I have owned Marshallberg Farm, a Russian sturgeon farm, on the North Carlina coast since 2010 and acquired LaPaz in 2017, another Russian sturgeon farm in the piedmont to the western part of the state. Together, I have been told, we are the largest RAS sturgeon farms in North America. Along the way, I have learned that it takes more than a decade before a sturgeon farm matures enough to make a profit. Who would invest in such a venture, or trust someone with their passions and promises to turn profits? In our case, the farms are self-funded and no one breathes down our necks asking for returns. And yet, unless a business can make a profit, one cannot call it a business but an expensive hobby. Sturgeon aquaculture demands one’s patience because of their long maturation; raising them in RAS also makes it very expensive.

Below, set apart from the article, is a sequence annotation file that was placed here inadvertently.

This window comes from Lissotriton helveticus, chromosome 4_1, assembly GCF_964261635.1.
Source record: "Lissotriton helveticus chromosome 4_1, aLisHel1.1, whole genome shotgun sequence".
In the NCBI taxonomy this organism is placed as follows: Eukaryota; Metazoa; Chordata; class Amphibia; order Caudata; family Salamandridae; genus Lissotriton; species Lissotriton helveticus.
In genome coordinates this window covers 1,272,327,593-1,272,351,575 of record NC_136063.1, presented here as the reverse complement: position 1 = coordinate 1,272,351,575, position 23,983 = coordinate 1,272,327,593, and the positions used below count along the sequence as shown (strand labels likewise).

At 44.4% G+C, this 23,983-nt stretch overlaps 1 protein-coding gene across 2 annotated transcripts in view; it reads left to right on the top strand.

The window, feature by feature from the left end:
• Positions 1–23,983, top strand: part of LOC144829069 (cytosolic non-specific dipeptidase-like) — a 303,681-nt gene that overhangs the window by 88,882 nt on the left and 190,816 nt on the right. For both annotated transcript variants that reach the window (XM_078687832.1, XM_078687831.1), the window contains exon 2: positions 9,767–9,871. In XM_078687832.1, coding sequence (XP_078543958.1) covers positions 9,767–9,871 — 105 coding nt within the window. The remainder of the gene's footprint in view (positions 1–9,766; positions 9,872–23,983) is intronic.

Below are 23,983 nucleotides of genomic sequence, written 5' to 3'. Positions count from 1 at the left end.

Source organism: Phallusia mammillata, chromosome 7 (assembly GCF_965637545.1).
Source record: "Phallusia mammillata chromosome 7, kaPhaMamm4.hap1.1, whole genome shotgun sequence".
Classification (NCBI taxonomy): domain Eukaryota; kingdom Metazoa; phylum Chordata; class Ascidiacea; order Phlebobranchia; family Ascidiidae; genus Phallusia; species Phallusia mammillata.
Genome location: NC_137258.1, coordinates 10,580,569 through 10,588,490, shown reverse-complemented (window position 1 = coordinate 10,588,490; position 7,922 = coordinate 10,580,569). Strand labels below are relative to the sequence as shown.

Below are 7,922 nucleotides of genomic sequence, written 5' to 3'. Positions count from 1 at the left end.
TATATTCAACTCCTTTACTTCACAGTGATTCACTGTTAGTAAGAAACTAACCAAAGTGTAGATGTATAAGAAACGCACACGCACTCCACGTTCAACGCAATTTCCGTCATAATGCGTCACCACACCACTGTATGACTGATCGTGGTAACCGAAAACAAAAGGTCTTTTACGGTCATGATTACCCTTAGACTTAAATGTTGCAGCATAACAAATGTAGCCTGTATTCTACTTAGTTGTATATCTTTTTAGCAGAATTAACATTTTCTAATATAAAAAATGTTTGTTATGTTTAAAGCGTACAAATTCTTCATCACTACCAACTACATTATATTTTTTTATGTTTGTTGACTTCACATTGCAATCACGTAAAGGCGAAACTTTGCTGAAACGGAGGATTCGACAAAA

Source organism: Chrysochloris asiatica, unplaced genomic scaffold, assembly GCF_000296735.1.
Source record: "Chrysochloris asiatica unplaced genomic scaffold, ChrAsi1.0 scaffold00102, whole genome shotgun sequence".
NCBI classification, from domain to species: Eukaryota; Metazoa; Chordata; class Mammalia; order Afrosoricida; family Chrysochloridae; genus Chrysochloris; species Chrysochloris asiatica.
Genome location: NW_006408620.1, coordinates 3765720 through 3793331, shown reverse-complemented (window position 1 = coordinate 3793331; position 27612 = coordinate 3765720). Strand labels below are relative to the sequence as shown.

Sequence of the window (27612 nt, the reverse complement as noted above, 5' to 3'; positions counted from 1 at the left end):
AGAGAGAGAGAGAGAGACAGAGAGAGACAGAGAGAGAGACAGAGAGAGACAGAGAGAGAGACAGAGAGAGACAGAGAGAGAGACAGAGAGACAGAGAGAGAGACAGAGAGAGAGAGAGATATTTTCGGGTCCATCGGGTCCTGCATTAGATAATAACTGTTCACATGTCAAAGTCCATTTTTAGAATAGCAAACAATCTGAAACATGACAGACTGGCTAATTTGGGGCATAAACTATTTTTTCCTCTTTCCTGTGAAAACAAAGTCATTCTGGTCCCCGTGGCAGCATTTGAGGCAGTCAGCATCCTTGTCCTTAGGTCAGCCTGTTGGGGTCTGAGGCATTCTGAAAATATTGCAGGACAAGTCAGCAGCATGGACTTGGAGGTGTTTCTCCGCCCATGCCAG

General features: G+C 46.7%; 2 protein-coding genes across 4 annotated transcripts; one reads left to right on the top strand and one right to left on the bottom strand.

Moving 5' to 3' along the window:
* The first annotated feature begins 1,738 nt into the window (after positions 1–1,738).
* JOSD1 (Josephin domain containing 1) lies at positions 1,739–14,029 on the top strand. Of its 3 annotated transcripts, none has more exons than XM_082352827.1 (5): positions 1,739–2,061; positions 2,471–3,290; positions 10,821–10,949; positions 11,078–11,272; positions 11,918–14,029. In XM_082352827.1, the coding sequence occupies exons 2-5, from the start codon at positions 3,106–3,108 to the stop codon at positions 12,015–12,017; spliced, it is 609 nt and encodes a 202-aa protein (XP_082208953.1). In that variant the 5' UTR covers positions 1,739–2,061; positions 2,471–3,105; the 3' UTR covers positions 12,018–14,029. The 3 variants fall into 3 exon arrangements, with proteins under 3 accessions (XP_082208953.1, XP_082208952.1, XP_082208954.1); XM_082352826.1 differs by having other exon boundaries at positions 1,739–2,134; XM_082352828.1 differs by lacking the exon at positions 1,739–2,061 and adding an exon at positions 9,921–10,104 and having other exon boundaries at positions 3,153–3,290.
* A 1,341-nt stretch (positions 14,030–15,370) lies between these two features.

Problems abound in RAS farms: a plethora of sensors, valves and automatic actuators, alarms, feeders, three-phase pumps and air blowers all require regular and rigorous maintenance, and often some go haywire triggering alarms, real or false. In bad weather, we face power outages that, despite layers of protection, still cause havoc and result in occasional fish kills, heartbreaking events to all of us. RAS is still a technology in progress and an engineering adventure/nightmare to farmers.  It inherently requires large capital investment and high operating cost for maintenance. It is a tall order to achieve an acceptable return-on-investment in a reasonable time.  But we must make RAS farms profitable to justify RAS’ existence as a technology.

Let me start with a brief history of our farms and where we are now.
In 2008, while I was occupied in running a geophysical company in Raleigh, I approached NC State University offering to establish the Marine Aquaculture Research Center (MARC) on our 300-acre farm on the coast. The farm then was roamed by a herd of 60 grass-fed Angus cows. My offer included a six-acre plot inside the farm, adjoining an inlet for pumping seawater, and cash to build the facility. After the initial phase was completed in 2010, I granted additional funds for a few research projects to be conducted at MARC along with a resident PhD student.